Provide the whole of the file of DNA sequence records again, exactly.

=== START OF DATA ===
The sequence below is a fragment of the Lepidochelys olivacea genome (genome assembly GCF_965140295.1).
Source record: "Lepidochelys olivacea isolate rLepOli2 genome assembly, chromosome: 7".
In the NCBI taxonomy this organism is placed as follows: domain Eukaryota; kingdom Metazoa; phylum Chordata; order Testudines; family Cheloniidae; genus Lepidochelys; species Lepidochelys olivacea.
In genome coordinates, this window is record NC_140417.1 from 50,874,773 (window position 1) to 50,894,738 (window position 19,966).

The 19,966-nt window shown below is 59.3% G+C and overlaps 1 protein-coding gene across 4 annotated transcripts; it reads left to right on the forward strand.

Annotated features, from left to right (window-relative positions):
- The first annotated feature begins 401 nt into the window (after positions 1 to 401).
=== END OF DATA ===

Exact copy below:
The sequence below is a fragment of the Lepidochelys olivacea genome (genome assembly GCF_965140295.1).
Source record: "Lepidochelys olivacea isolate rLepOli2 genome assembly, chromosome: 7".
In the NCBI taxonomy this organism is placed as follows: domain Eukaryota; kingdom Metazoa; phylum Chordata; order Testudines; family Cheloniidae; genus Lepidochelys; species Lepidochelys olivacea.
In genome coordinates, this window is record NC_140417.1 from 50,874,773 (window position 1) to 50,894,738 (window position 19,966).

The 19,966-nt window shown below is 59.3% G+C and overlaps 1 protein-coding gene across 4 annotated transcripts; it reads left to right on the forward strand.

Annotated features, from left to right (window-relative positions):
- The first annotated feature begins 401 nt into the window (after positions 1 to 401).